27 Ağustos 2013 Salı

Government facing unpleasant options

This week's turmoil in the financial markets woke us from an early August torpor. First there was a limited increase in the exchange rate, then the Turkish Central Bank decided, unexpectedly, to increase the upper limit of its interest corridor by 50 points, followed by a limited but significant shock in the exchange rate on Wednesday, along with good news from the US economy on the strong housing demand. Finally on Thursday, while I am writing these words, the drift of the Turkish lira continues after the release of the Federal Reserve's July minutes implying an earlier than expected halt to its loose monetary policy. Admittedly, the central bank's reaction was not convincing.
On July 15, I wrote in this column (“Relax until autumn”) that, based on Federal Reserve Chairman Ben Bernanke's testimony to Congress, the restrictive monetary policy would not start before autumn. I was mistaken. The hour of truth came earlier. Everybody, from the managers of the economy to the investors and even to simple citizens, were perfectly aware of what would happen in the near future. First, the Fed would gradually cease its purchases of assets from the market, in this way ending its quantitative easing policy that flooded financial markets with trillions of cheap US dollars in recent years, and then the Fed would abandon its zero interest rate policy if the US economy were definitely past the risk of recession. It was also well known that changing the Fed's monetary policy would cause outflows of capital, particularly from emerging economies suffering from chronic current account deficits, such as Turkey. It seems that this new international scenario is now under way, perhaps earlier than expected.
Since what would happen is common knowledge, the question is what policy reaction must be made in this new international setting to counter a fully fledged exchange rate and interest rate shock in order to avoid a recession. In my article of June 17 I questioned whether the Turkish economy was on the eve of recession. My answer was “Yes,” if the government did not abandon the conspiracy theories around the infamous “interest rate lobby.” Since then, these theories have fortunately disappeared from the discourse of Prime Minister Recep Tayyip Erdoğan, but it is still not certain that the central bank is fully independent in setting its monetary policy.
Just before the recent turmoil started, Deputy Prime Minister Ali Babacan declared that the measures to be taken against the consequences of the expected Fed policies were ready, without describing them explicitly. We can guess that pursuing fiscal discipline, in other words maintaining low budget deficits, is part of these measures. Indeed, in an economy where there is a high current account deficit and which is moreover obliged to finance the biggest part of this deficit with portfolio investments and bank loans, fiscal discipline constitutes a precious anchor but it is not, unfortunately, enough to prevent capital outflows and the drift of the Turkish lira. The value of the currency basket reached 2.30 on Thursday, meaning a depreciation of 15 percent compared with May. Obviously, the recent increase by 50 points of the upper limit of the interest rate corridor, now standing at 7.75 percent, has not been sufficient to calm the appetite for hard currency. I must note that the effective interest rate used by the central bank when giving liquidity to the banking system stays below 7 percent, while the market rates are now close to 10 percent. So, the central bank began to use its reserves again through the daily sale of hundreds of millions of US dollars. A number of economists, including myself, have the impression that the Turkish Central Bank is still under political pressure, since it cannot use its main instrument, the policy interest rate. The more the Turkish lira depreciates, the more inflationary pressures will increase. The central bank cannot maintain its interest rates at their current level in these circumstances.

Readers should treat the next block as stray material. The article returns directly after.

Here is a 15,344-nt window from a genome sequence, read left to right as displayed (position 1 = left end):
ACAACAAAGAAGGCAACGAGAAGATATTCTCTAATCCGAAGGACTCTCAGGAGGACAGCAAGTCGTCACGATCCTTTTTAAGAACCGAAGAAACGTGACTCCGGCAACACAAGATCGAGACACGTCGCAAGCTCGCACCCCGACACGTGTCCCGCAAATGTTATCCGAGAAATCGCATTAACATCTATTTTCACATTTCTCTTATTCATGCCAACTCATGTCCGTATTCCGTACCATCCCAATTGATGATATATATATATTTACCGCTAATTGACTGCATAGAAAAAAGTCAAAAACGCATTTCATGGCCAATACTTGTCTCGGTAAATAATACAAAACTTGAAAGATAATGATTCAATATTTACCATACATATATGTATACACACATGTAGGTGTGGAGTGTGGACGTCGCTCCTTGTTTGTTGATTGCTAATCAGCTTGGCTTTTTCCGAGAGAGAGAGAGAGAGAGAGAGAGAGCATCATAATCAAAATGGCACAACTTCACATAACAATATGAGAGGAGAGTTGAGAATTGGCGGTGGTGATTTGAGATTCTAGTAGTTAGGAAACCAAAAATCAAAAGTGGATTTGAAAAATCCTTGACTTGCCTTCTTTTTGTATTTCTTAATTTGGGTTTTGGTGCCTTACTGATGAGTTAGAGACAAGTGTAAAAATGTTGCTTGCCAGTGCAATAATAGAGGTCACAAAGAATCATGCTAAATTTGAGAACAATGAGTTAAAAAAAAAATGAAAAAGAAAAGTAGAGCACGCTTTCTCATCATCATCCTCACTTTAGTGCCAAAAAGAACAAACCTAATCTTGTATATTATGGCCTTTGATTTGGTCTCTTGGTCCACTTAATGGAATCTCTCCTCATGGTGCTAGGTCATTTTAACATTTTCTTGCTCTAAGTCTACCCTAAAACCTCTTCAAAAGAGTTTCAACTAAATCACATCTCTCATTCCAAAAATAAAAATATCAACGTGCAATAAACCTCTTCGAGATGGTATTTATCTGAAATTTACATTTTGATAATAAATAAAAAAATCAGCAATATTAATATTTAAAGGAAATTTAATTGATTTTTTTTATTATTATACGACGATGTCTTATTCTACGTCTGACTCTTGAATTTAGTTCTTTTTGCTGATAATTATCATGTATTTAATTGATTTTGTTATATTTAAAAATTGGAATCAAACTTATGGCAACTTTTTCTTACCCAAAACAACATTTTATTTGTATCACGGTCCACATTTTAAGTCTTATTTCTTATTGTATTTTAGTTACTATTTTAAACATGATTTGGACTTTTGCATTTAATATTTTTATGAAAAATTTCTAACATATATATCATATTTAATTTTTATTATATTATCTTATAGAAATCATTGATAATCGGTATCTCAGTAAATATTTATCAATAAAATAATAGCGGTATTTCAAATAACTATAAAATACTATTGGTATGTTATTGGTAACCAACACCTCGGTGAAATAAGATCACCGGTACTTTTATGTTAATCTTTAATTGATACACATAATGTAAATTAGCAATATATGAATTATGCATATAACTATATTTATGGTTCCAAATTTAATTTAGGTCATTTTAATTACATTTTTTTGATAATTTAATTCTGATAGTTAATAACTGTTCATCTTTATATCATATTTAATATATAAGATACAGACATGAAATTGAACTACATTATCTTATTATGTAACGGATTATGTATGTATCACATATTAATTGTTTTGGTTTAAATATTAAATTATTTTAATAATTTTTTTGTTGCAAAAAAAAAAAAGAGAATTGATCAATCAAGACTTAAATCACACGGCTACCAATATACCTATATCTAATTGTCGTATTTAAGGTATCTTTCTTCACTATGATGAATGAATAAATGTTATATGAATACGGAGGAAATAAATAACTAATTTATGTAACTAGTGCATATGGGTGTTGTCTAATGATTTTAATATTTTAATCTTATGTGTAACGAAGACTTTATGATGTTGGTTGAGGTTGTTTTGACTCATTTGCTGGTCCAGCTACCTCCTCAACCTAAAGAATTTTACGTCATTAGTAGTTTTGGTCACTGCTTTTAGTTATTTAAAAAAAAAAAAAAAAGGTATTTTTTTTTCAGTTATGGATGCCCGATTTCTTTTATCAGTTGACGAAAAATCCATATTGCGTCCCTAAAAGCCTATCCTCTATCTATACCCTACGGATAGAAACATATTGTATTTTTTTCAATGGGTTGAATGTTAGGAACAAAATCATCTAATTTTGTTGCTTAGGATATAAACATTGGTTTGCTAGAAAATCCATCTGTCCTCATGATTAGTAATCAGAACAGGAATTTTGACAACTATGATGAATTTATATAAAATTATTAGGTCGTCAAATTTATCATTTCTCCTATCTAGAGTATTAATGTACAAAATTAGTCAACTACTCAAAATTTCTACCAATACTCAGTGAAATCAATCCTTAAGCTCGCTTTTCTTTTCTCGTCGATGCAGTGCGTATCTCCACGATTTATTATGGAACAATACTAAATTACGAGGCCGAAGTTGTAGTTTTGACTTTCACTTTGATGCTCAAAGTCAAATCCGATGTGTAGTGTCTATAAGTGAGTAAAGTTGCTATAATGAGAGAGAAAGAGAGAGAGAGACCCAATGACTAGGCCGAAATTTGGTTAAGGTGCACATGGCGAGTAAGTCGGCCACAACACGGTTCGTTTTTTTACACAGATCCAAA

Are there other measures? I do not think so. Certainly, it is possible to let the Turkish lira depreciate until it reaches a sustainably low value. This could help to lower the current account deficit, and then capital inflows could begin again, but this will be at the expense of economic growth in the short term. In this case, the economy risks entering a temporary recession, and then a new equilibrium could emerge from this if an increase in inflation cannot be prevented. Nonetheless, I do not believe that this is a policy option for a government that will soon face a series of elections.

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